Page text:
Aldnoah Zero is a show that is incredible moment to moment. From the beginning, watching Earth fall was incredibly unsettling. There was an incredible sense of desperation to it that set the tone for the entire series. That led into the set up for Inaho, who is shown as just a kid at first, but it quickly becomes obvious that he is the most overpowered character in the show by far simply on the basis of his intellect (though he eventually gets ever more overpowered later on due to various circumstances). The action is intense and great, and when Inaho finally manages to pull off some ridiculous trick that breaks all expectation and allows him to defeat someone that he should have absolutely no ability to damage at all, it is incredibly exhilarating and satisfying. This is enhanced by the great animation, especially for mechs, and the down right exceptional soundtrack.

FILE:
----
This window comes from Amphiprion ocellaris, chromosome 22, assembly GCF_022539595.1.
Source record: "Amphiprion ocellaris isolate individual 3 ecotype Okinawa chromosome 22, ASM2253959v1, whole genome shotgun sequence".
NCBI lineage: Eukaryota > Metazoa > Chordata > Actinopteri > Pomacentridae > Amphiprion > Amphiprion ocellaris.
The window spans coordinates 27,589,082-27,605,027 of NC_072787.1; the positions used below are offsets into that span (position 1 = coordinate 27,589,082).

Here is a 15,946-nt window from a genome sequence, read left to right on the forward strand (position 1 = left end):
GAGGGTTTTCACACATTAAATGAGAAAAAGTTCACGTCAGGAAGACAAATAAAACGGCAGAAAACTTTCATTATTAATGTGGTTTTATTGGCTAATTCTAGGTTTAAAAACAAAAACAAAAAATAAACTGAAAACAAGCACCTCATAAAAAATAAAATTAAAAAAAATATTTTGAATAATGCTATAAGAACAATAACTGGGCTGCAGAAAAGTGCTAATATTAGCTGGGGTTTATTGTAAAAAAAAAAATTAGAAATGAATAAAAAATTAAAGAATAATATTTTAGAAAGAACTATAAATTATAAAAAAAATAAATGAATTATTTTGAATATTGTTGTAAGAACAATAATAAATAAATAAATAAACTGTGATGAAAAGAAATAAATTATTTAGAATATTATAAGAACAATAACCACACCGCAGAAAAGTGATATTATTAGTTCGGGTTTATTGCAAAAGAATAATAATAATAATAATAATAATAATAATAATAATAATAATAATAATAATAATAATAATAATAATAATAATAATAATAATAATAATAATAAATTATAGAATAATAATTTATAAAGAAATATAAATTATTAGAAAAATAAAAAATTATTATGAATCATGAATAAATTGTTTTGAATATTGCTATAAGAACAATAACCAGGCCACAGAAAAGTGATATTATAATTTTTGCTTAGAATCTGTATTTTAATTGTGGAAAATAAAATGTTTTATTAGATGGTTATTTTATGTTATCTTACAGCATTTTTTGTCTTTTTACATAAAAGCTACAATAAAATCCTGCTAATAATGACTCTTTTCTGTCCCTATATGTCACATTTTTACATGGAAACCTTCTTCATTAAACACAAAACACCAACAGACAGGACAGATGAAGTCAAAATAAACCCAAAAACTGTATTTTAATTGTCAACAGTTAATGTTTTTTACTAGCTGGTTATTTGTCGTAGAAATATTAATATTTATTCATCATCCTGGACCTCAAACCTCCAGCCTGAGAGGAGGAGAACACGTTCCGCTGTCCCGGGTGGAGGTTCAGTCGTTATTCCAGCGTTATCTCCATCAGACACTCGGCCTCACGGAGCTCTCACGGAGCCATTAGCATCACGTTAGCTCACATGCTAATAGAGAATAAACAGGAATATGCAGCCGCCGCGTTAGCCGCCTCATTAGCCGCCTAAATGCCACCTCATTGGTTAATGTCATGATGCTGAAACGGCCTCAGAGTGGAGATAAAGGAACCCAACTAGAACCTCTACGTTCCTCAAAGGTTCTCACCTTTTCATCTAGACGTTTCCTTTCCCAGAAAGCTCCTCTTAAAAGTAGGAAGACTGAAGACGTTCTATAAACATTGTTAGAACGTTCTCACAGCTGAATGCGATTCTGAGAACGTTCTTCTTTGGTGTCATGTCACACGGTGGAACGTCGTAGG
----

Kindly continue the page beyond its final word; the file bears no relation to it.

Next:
However, while the moment to moment story is great, the overall plot is somewhat of a mess. The background and set up are actually great, with the conflict between Earth and Vers, as well as the political themes woven throughout it. However, the plot in terms of dealing with the various characters is completely haphazard. There are a lot of reasons for this, though the most obvious would be that Slaine made less and less sense to me as the story went on, and as he became more and more important the story seemed to get more and more awkward, ultimately coming to an ending that while not horrible, resulted in a web of relations between characters that were incredibly frustrating. Now that’s not to say that I hate the guy, he definitely had a lot of great moments, but in regards to his entire character arc, I just don’t understand him. In regards to many other characters on Vers’ side, I was similarly confused about their motivations. Though I could certainly sympathize with Asseylum and Lemerina, that made how the writers chose to end their stories seem even more weak. There were what I felt were pretty strong romances there that just ground to a complete end as if they didn’t matter at all towards the ending, which was very frustrating. And while I greatly enjoyed Inaho’s character arc as well as many of the side characters, it wasn’t enough to hold up the entire plot. Especially considering the ending, while while not bad, and certainly wrapping up most everything, still left a lot to be desired. So while there is a lot of good in the plot, there are a lot of major problems that you need to put some effort into looking past.